Uzbekistan is full to the brim of Silk Road treasures so we've compiled a list of all the must-see sights.Read more...
The Igor Savitsky Museum
Your trip to Nukus will be well rewarded by the multitude of treasures housed in the Igor Savitsky Museum © Maximum Exposure Productions
Wonder at one of the finest collections of Soviet avant-garde art.
Like a ruby in the dust, the Igor Savitsky Museum (also known simply as Nukus Museum) holds the world’s second-largest collection of Russian avant-garde paintings after the Russian Museum in St Petersburg. It also has one of the largest exhibitions of archaeological finds and folk art anywhere in central Asia.
The museum is currently divided into six sections among two buildings. You enter through the Archaeology and Ancient Khorezm gallery, where you will find some of the most significant finds from the various excavations in Khorezm, including from the fortresses.
The Applied Arts gallery is the core of the museum (at least in terms of quantity), with more than 70,000 items from the 19th and 20th centuries, many obtained by Savitsky in the 1950s, and it is believed that the relationships and reputation he formed collecting folk art gave him the credibility and network required to later purchase his avant-garde works.
The upper floor starts with Uzbek Art of the 1920s and 1930s, a comprehensive survey of schools from realism to avant-garde, including both Uzbek artists and foreign artists painting in Uzbekistan. The works show the important interplay of influences from East and West: architecture and decorative arts are drawn from Uzbekistan’s Islamic traditions; artists such as Benkov, Koravay and Kashina depict the region’s ancient cities; Nikolayev imaginatively blends the techniques of Italian masters and Russian iconography. There are also works of Impressionism, post-Impressionism and Futurism.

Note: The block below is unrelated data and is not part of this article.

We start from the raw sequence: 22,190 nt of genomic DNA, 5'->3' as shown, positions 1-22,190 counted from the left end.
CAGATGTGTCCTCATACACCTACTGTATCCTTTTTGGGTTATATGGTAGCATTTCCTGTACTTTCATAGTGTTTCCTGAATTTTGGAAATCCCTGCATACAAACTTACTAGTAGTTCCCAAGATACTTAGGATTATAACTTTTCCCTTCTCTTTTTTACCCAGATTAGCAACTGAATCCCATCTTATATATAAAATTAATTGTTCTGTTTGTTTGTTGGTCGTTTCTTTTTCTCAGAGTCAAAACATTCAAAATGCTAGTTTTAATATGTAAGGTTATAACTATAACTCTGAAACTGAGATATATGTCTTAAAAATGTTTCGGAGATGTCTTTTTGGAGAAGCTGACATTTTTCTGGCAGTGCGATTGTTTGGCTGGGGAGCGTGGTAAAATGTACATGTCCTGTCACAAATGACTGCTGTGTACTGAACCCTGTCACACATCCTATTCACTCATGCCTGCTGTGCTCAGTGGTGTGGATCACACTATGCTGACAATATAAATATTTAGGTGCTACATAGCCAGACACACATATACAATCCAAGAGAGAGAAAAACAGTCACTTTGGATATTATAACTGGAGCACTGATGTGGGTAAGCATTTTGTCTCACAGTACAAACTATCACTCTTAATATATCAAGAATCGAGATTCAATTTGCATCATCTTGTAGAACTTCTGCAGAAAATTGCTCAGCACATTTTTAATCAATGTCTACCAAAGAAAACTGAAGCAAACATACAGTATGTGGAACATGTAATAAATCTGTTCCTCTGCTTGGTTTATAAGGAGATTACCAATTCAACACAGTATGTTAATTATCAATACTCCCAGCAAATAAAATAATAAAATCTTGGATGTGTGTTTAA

The collection continues with its most famous section, the 20th-century Russian Avant-Garde, a smorgasbord of post-revolutionary works that narrowly survived Stalin’s curtailment of creative freedom and prescription of ‘Social Realism’ as the only acceptable form of Soviet art in 1932. Art that did not conform with Stalin’s ideal was repressed and its artists persecuted.
The second building (quieter and rather chillier) starts with art from Karakalpakstan and early 20th-century Uzbekistan. The Karakalpakstan Contemporary Culture and Arts gallery aims to showcase and develop fine art in Karakalpakstan. Among the artists whose work is exhibited here are several of Savitsky’s students: J Kuttymuratov, B Serekeev, A Utegenov, E Joldasov and the sculptor D Toreniyazov, who based his style on traditional woodcarving. You can also see some of Savitsky’s own oils and watercolours in both buildings: he was a gifted painter in his own right, and indeed first came here as an artist.